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Westminster Refsum’s Diet Principles

The Westminster Refsum’s Diet has been shown to be effective at lowering the amount of phytanic acid in the blood.  The diet works in two ways:


  1. It restricts the intake of foods which are rich in phytanic acid and the foods which the body can convert to phytanic acid to a level that the body can process.

  2. It supports general metabolism so that the body does not release phytanic acid from body stores in amounts that are greater than the body can process.


The Westminster Refsum’s Diet includes the following principles:

Eat regular meals and snacks

This means having breakfast, lunch, evening meal and a bedtime snack. If you have a long break between meals (4 hours or more), have a snack. It is particularly important to eat breakfast, so that you break your overnight fast. It is also important that you do not exercise in the morning unless you have eaten breakfast.


Dieting to lose weight is not recommended unless under close supervision of your medical and dietitian team. If weight loss is desired, it is important that you work closely with your medical team and dietitian to develop a weight loss plan and regularly monitor your phytanic acid levels. 

Eat carbohydrate rich foods at each meal

The brain needs a regular supply of glucose to function. Without a regular supply of glucose, your body will break down its carbohydrate stores and once it has used those, it will break down your fat stores and release phytanic acid from your body fat. It is very important not to follow a low carbohydrate diet.  Carbohydrates can come from starchy foods (bread, potatoes, rice, pasta, breakfast cereal) and sugary foods (fruit, sweets, fruit juice).  Carbohydrates should be distributed throughout the day (included at each meal and in snacks, including a bed time snack), and should not be less than 200g of carbohydrates in total per day. Carbohydrate free meals should be avoided.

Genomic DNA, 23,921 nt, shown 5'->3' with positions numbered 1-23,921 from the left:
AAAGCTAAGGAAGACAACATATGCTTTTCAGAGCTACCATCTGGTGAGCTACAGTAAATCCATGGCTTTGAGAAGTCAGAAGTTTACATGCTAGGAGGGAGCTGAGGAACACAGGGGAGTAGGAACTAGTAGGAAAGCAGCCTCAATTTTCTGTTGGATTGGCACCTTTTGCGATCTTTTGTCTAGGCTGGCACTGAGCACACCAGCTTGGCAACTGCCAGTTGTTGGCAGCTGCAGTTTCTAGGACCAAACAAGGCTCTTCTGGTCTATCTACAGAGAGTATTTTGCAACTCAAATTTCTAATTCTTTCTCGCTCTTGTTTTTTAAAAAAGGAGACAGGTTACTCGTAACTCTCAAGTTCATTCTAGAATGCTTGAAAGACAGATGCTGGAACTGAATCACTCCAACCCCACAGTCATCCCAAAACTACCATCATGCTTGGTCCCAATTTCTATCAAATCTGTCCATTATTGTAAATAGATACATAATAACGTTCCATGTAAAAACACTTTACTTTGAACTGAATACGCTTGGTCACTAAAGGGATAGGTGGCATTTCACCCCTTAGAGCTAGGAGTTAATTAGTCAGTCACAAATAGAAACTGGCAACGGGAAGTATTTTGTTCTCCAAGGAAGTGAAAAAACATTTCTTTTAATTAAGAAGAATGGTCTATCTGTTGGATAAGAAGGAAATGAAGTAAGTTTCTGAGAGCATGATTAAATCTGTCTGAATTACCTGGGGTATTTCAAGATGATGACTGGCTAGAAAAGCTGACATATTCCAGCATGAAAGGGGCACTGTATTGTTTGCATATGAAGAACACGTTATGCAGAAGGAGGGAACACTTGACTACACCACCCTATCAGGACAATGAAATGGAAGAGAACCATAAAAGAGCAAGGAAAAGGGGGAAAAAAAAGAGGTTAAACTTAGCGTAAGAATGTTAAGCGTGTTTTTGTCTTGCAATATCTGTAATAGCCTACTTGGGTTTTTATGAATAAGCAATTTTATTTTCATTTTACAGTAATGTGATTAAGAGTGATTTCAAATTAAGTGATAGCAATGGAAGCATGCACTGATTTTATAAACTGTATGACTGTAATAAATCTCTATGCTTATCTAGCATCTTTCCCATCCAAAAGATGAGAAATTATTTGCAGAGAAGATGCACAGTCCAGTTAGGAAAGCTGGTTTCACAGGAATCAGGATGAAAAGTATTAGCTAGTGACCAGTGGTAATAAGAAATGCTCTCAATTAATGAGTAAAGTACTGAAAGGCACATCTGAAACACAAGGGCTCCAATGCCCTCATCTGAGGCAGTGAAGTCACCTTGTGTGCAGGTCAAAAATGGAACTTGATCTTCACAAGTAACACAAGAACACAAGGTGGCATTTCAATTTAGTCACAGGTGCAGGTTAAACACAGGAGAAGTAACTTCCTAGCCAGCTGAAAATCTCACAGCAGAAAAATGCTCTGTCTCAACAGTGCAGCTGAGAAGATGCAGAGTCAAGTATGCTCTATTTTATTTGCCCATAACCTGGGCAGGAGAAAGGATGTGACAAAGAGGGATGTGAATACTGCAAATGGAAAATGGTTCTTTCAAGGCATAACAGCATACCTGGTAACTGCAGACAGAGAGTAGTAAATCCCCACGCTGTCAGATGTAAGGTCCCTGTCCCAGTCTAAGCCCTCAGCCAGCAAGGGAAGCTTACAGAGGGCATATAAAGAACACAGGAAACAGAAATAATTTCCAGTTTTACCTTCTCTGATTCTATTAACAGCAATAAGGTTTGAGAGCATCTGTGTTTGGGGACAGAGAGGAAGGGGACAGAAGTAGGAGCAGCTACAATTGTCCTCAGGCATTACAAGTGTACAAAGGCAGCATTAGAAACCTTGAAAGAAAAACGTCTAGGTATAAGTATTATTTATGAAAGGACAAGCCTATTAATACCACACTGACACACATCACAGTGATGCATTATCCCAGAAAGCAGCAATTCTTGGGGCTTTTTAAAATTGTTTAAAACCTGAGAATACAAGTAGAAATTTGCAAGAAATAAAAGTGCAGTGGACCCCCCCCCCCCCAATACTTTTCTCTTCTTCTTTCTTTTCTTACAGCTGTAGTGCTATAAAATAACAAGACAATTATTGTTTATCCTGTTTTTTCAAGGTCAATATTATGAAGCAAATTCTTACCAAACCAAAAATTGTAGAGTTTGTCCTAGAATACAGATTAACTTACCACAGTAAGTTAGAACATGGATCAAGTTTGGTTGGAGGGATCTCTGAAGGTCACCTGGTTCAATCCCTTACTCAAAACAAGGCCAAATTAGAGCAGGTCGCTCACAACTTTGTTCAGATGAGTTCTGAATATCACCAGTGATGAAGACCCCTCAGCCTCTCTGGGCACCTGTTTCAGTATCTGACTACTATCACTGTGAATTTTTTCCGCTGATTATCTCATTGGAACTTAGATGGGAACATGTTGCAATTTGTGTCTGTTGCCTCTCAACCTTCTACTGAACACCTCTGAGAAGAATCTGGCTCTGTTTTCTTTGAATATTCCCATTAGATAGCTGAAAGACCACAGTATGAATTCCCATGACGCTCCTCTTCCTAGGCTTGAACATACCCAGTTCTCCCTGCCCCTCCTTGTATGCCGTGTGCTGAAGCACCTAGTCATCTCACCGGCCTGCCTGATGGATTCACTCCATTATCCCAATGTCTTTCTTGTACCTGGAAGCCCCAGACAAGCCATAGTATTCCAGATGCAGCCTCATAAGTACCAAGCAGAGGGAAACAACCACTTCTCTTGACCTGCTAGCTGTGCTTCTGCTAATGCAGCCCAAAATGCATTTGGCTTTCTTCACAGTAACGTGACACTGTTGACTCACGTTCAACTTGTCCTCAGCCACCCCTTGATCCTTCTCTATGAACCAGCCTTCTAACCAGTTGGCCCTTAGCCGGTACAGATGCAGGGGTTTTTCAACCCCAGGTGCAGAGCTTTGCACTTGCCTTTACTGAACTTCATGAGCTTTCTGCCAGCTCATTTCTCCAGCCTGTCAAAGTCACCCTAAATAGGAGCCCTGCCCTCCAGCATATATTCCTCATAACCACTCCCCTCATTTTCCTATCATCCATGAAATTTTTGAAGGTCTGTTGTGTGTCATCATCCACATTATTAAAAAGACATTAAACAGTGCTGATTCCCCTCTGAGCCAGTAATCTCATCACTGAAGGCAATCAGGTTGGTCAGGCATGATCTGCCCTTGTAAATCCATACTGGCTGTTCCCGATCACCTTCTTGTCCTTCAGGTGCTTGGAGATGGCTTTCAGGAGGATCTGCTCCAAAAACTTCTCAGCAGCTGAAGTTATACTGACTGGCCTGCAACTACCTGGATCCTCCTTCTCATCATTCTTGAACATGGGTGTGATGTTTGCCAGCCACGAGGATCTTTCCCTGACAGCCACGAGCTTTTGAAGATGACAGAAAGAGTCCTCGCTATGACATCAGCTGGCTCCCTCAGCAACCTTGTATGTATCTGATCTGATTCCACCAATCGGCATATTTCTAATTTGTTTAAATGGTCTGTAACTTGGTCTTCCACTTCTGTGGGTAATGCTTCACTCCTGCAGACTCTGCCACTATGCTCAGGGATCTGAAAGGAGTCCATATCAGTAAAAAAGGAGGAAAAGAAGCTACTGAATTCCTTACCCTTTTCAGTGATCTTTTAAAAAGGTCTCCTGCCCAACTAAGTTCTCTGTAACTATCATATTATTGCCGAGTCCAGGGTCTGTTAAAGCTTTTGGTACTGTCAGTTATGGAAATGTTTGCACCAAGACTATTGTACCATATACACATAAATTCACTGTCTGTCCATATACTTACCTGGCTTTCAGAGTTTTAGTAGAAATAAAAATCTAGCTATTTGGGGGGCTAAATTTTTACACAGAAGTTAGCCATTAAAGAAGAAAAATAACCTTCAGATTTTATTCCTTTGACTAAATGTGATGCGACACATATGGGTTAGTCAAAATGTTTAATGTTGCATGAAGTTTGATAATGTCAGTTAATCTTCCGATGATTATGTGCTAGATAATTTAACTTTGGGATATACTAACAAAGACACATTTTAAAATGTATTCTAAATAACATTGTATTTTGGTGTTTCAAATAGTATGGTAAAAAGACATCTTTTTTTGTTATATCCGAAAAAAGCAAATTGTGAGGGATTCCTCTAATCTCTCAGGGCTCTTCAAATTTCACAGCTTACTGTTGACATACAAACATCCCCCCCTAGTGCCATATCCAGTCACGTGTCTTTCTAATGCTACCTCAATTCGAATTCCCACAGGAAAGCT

If you have other health conditions such as diabetes, it is important to talk with a dietitian for specific advice.

Avoid high intakes of caffeine

Consuming large amounts of caffeine from energy drinks, sports drinks, or high intake of coffee is not recommended. If consuming products with caffeine, a moderate caffeine intake is advised. For an adult woman (not intending to become pregnant) this would be 200-350mg a day and for an adult man, 300-450mg a day. 

Ensure you are getting your essential fatty acids

Omega 3 and omega 6 are essential fatty acids that the body cannot synthesise and therefore need to be consumed in the diet. Omega 3 and 6 are found in vegetable oils, and can be a source of essential fatty acids on a low phytanic acid diet. In addition, omega 6 can also be found in chicken, eggs and wholegrain breads. It is important to discuss with your dietitian about ensuring you are getting omega 3 and 6 from your diet.

Ensure adequate vitamins and minerals

With all specialist diets it is important to regularly monitor nutritional bloods (for example, vitamin B12, folate, ferritin, vitamin D). These should be monitored annually and vitamin / mineral replacement provided as needed.

Ensuring adequate carbohydrates when exercising

It is important to fuel your body with carbohydrates prior to exercise. This could include eating a carbohydrate containing meal or snack before exercising. If exercise lasts longer than 45 minutes, you should take a carbohydrate snack during exercise. For example, if you go on a 90-minute walk you should bring a small snack to eat at 45 minutes (e.g. banana, a couple of dates). If you exercise without adequate carbohydrates, your body will start to break down fat and release phytanic acid. If you are starting a new exercise plan or wanting to increase the amount of exercise you do, it is important to talk with your dietitian. 

Getting enough glucose when unwell

If you are feeling unwell and unable to manage all your usual meals, you will need to consume glucose at regular intervals in order to stop the breakdown of your fat stores and release of phytanic acid into your body. This is called an emergency regime, and an example of one used at Guy’s and St Thomas’ Hospital, London, is included (see Emergency Regimen). This regimen is specific for those who do not have diabetes. If you have diabetes, it is important to contact your medical team and dietitian for specific advice. 

Medical Procedures or Surgery that requires fasting

Fasting for a surgical or medical procedure can result in increasing phytanic acid levels. To prevent the increase in phytanic acid levels, glucose solutions (oral and IV) will need to be provided prior, during and post procedure. If you are having a surgery or medical procedure, please contact your medical/dietetic team to make them aware.

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